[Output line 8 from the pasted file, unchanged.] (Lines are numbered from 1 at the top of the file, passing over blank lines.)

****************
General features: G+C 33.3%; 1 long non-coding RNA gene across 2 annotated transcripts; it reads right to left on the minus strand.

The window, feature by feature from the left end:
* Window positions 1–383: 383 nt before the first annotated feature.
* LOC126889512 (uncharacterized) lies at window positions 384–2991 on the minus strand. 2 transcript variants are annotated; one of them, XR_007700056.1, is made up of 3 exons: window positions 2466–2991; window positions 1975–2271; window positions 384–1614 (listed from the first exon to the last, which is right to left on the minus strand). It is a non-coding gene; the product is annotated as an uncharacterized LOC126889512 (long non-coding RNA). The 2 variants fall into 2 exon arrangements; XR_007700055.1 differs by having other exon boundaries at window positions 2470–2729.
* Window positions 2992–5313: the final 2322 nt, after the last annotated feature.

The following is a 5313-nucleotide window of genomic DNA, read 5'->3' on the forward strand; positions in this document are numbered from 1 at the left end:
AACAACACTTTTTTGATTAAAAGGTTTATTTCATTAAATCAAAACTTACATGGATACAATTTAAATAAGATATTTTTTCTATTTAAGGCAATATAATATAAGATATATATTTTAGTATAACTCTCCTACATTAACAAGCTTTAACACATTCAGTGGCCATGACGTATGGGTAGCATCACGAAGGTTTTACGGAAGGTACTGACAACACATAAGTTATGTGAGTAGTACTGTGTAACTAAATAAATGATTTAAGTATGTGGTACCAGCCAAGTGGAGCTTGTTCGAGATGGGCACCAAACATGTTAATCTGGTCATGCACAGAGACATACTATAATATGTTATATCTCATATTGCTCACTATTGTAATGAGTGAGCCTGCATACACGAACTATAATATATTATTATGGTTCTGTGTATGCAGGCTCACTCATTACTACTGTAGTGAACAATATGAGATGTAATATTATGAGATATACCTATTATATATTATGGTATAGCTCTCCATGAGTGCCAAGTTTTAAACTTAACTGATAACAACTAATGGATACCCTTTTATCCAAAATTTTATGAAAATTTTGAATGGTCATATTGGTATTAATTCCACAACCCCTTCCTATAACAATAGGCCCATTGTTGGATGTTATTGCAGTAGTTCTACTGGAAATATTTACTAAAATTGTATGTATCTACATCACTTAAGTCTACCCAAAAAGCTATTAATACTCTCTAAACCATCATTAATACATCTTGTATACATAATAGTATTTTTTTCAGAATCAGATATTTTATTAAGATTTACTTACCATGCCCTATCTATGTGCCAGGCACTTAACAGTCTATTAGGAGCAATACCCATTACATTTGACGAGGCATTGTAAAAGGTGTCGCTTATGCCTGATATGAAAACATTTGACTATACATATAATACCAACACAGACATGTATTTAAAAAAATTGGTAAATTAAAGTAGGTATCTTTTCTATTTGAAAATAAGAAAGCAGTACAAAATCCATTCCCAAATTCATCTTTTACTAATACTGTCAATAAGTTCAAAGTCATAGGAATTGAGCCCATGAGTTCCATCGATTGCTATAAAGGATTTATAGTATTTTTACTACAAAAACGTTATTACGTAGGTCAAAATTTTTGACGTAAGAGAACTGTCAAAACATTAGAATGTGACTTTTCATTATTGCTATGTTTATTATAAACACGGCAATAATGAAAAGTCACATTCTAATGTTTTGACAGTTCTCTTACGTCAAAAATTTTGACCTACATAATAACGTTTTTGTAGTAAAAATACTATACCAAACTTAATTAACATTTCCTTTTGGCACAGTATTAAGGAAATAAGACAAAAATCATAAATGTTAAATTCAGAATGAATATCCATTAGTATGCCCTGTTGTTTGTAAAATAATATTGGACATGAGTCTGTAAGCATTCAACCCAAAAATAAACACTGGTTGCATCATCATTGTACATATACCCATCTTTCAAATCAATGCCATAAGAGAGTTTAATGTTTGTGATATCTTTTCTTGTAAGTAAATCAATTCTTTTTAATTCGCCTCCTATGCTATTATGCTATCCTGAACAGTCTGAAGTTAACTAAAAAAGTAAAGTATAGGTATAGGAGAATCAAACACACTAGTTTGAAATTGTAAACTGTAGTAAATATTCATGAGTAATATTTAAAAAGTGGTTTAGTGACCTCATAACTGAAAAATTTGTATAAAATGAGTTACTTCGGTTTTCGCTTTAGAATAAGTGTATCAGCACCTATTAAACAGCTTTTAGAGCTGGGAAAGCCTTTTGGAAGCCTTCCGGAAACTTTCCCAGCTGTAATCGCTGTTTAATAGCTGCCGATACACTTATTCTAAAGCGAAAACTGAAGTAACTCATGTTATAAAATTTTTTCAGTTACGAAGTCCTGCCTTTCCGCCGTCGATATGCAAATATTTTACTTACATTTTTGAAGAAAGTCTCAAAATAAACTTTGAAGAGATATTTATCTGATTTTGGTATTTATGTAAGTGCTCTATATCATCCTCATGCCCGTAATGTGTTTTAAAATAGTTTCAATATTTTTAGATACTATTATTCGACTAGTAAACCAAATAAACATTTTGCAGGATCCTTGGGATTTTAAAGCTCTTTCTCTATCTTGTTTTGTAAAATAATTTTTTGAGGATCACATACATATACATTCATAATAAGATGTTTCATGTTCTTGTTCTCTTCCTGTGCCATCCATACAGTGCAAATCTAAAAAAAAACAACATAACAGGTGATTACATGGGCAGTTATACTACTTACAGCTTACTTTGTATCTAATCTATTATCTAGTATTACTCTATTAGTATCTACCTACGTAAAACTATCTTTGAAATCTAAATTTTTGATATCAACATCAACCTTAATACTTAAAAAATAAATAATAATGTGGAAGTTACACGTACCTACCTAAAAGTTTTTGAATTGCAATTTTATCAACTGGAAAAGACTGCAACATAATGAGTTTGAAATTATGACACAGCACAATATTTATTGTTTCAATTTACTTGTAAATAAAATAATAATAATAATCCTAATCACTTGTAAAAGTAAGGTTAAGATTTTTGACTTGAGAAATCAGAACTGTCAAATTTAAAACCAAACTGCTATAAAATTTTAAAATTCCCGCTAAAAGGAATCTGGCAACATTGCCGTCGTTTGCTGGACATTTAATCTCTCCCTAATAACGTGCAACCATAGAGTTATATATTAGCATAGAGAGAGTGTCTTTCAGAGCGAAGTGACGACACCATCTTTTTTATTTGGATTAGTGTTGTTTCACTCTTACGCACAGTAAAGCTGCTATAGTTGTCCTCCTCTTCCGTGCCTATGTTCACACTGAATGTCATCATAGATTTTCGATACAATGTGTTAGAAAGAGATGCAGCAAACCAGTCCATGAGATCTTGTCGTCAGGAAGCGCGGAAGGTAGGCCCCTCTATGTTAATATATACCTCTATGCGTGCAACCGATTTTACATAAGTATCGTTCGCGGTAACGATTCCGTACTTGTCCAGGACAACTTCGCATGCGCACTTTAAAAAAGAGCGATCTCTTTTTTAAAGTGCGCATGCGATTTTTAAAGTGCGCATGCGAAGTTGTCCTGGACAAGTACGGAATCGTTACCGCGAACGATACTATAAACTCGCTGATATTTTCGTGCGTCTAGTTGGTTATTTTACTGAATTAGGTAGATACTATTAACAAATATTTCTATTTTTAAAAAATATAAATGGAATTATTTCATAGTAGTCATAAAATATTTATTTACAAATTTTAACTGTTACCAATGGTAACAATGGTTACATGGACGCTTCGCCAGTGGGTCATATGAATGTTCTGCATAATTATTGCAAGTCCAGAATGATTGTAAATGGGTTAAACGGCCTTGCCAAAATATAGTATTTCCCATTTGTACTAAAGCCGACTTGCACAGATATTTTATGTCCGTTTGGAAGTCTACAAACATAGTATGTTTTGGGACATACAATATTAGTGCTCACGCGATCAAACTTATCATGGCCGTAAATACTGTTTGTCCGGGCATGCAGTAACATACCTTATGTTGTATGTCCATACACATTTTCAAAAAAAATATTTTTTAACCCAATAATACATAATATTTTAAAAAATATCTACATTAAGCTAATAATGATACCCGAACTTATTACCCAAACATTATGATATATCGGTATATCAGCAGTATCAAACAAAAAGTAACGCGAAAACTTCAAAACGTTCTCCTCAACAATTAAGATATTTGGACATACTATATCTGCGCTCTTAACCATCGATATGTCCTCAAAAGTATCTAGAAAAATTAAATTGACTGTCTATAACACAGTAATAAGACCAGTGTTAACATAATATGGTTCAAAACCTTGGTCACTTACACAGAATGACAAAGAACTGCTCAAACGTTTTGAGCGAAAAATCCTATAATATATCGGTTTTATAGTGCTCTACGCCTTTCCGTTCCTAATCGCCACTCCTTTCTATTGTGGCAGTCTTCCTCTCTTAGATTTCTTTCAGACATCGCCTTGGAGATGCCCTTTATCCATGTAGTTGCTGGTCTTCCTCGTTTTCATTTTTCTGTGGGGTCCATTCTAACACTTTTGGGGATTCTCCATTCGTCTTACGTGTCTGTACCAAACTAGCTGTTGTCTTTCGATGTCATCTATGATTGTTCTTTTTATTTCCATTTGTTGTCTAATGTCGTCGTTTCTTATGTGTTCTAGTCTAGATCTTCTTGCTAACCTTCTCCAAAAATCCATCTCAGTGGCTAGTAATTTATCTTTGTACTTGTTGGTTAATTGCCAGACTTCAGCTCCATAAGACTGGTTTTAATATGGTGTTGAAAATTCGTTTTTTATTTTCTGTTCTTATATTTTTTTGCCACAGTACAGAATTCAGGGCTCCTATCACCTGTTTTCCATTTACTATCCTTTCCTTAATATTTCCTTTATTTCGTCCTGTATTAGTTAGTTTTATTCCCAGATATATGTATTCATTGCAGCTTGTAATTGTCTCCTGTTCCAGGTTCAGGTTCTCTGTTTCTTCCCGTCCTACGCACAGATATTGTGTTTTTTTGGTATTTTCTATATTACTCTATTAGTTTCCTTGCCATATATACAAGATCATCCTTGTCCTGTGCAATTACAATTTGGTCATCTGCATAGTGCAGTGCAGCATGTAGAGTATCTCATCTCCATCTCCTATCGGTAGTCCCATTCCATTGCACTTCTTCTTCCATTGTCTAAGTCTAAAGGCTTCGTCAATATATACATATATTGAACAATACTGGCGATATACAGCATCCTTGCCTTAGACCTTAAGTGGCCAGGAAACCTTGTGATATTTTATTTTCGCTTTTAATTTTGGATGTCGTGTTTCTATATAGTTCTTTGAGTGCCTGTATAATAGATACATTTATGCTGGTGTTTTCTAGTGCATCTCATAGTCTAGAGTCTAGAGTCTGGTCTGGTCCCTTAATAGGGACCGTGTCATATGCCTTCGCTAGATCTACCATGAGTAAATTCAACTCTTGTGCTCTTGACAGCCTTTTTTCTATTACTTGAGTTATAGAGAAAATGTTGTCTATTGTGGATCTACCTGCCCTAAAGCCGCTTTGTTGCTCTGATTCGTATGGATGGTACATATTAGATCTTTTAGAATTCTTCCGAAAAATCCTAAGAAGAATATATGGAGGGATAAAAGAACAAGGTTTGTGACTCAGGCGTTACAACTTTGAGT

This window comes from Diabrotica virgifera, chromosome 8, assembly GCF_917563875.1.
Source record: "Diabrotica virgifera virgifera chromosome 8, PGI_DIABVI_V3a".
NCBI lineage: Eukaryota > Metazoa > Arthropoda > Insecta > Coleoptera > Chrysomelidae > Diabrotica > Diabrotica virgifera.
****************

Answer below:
This window comes from Diabrotica virgifera, chromosome 8, assembly GCF_917563875.1.